Towards a critical geography of gambling spaces: the Australian experience
Young, M 2011, 'Towards a critical geography of gambling spaces: the Australian experience', Human Geography, vol. 4, no. 3, pp. 33-47.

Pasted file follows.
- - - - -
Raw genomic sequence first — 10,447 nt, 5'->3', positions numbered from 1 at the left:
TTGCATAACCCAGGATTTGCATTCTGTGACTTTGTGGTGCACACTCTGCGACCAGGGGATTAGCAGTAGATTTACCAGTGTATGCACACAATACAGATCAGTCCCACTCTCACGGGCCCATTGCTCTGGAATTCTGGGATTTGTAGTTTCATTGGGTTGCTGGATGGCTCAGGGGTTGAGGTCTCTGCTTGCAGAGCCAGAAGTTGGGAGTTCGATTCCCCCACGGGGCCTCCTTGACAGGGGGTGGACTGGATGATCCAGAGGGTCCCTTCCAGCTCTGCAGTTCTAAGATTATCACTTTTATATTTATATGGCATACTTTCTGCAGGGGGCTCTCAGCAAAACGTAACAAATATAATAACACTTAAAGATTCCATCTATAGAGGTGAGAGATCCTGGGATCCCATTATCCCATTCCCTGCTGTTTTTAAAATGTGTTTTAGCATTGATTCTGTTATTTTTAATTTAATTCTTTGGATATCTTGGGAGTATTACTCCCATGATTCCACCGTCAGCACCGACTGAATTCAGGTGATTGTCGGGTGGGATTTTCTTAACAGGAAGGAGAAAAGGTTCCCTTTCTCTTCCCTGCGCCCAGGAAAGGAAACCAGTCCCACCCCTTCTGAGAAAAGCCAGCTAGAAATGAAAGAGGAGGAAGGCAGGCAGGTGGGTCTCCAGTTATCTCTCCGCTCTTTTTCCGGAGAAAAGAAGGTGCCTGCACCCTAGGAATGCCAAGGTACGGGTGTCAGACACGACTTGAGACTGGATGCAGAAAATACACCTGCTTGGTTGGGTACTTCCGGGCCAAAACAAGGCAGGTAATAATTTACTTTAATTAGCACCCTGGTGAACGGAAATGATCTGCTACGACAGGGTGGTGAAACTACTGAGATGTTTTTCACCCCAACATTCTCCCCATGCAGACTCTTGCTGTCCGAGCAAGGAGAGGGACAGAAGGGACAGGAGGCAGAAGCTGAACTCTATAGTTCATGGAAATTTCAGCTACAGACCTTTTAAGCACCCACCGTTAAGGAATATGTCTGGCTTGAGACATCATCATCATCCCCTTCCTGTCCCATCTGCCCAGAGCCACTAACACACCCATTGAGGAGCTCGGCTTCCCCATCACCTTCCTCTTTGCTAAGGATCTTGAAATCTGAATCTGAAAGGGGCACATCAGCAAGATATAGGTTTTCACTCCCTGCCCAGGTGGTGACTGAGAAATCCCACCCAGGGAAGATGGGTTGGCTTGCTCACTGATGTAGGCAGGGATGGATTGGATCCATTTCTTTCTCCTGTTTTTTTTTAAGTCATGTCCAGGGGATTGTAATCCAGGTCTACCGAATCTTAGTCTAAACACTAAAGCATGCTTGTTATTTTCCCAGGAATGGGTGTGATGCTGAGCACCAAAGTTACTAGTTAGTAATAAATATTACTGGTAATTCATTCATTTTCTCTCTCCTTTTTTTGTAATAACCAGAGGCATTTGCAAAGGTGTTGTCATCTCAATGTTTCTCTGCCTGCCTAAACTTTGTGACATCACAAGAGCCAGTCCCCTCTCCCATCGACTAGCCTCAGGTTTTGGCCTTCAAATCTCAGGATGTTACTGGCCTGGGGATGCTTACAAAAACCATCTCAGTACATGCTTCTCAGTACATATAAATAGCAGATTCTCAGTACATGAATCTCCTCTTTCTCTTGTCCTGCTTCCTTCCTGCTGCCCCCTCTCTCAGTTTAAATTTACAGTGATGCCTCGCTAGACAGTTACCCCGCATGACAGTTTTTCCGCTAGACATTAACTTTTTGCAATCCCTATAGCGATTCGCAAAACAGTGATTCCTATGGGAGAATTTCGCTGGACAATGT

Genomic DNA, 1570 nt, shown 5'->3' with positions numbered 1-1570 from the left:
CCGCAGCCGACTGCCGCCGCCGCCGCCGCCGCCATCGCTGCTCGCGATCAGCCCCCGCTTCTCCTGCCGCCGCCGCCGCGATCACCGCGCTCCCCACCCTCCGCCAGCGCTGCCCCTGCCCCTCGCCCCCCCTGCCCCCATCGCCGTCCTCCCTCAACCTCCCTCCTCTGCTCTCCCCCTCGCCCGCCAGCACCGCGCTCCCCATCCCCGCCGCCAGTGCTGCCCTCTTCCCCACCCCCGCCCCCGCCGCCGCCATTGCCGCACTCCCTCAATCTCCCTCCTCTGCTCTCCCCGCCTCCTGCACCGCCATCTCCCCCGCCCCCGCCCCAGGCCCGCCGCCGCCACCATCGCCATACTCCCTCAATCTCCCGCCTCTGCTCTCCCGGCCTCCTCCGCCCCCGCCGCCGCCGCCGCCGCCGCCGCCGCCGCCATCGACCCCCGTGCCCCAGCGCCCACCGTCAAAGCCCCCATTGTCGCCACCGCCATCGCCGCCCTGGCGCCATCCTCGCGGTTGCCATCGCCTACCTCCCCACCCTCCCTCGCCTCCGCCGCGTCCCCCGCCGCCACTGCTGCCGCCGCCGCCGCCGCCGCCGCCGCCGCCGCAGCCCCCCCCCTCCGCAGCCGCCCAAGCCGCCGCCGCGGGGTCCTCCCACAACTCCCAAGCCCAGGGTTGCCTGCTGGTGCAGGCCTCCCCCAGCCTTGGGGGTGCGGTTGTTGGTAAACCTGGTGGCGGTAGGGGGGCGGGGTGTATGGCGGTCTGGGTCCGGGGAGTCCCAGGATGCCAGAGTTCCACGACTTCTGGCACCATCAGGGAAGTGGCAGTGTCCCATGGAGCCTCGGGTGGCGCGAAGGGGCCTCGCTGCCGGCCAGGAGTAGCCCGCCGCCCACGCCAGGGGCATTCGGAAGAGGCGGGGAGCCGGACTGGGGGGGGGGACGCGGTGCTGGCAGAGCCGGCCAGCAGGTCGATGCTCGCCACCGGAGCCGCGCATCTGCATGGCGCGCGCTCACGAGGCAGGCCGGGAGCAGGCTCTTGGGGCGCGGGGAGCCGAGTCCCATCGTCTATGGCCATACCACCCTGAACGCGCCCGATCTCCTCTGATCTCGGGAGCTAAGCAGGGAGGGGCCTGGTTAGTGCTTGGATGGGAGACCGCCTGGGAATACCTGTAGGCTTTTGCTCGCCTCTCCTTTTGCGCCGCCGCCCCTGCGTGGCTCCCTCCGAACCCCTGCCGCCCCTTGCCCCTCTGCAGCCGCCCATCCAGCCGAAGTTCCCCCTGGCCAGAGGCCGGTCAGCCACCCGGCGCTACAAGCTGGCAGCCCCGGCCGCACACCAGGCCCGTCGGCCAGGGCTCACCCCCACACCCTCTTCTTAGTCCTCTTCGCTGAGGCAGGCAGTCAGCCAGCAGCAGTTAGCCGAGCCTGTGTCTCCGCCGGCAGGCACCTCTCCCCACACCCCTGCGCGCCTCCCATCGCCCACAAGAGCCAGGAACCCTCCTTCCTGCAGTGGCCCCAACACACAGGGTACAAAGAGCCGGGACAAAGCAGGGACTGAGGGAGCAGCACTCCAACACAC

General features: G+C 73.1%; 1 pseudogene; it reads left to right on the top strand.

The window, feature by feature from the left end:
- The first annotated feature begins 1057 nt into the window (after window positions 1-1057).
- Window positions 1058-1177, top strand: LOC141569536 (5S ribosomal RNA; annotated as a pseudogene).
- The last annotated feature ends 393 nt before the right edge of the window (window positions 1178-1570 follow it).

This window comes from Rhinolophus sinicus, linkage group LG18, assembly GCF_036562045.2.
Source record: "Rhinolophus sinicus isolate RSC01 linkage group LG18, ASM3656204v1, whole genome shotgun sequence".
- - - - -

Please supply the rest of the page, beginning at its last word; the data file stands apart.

I attempt to develop a critical geography of gambling in Australia with particular reference to the proliferation of electronic gaming machines (EGMs), the Australian variant of the Vegas-style ‘slot-machine’, devices that have infiltrated nearly all settlements in the country over the past two decades. As a starting point, I borrow from David Harvey’s analysis of the dual logics of power within ‘capitalist imperialism’ to reveal the dialectical relations between the state and capital that have been responsible for the mass production of local EGM spaces of consumption. I develop the argument that EGM gambling, through its reproduction of bounded spaces, represents a new wave of global capital accumulation where local citizens are reconstituted according to the imperative of global aleatory consumption. The overlay of the postmodern on the logic of capital accumulation amounts to a stunningly efficient form of exploitation where consumption has been reduced to the pure cash nexus. A new set of dependencies has emerged in that the state, social service sector, and gambling industry have become terminally reliant on the most disadvantaged members of society to resolve their internal contradictions. Thus, there exists a continued need for capital and the state to resolve the contradictions between the consumer and citizen, modern and postmodern, leisure and harm, private sector income and public service provision, local markets and global products, individual harm and community benefit. Given this dialectical relationship between state and industry, and the level of dependency its development has engendered, we may expect the continued expansion of EGM gambling spaces as long as capital accumulation is the key goal in the neoliberal economy of Australia.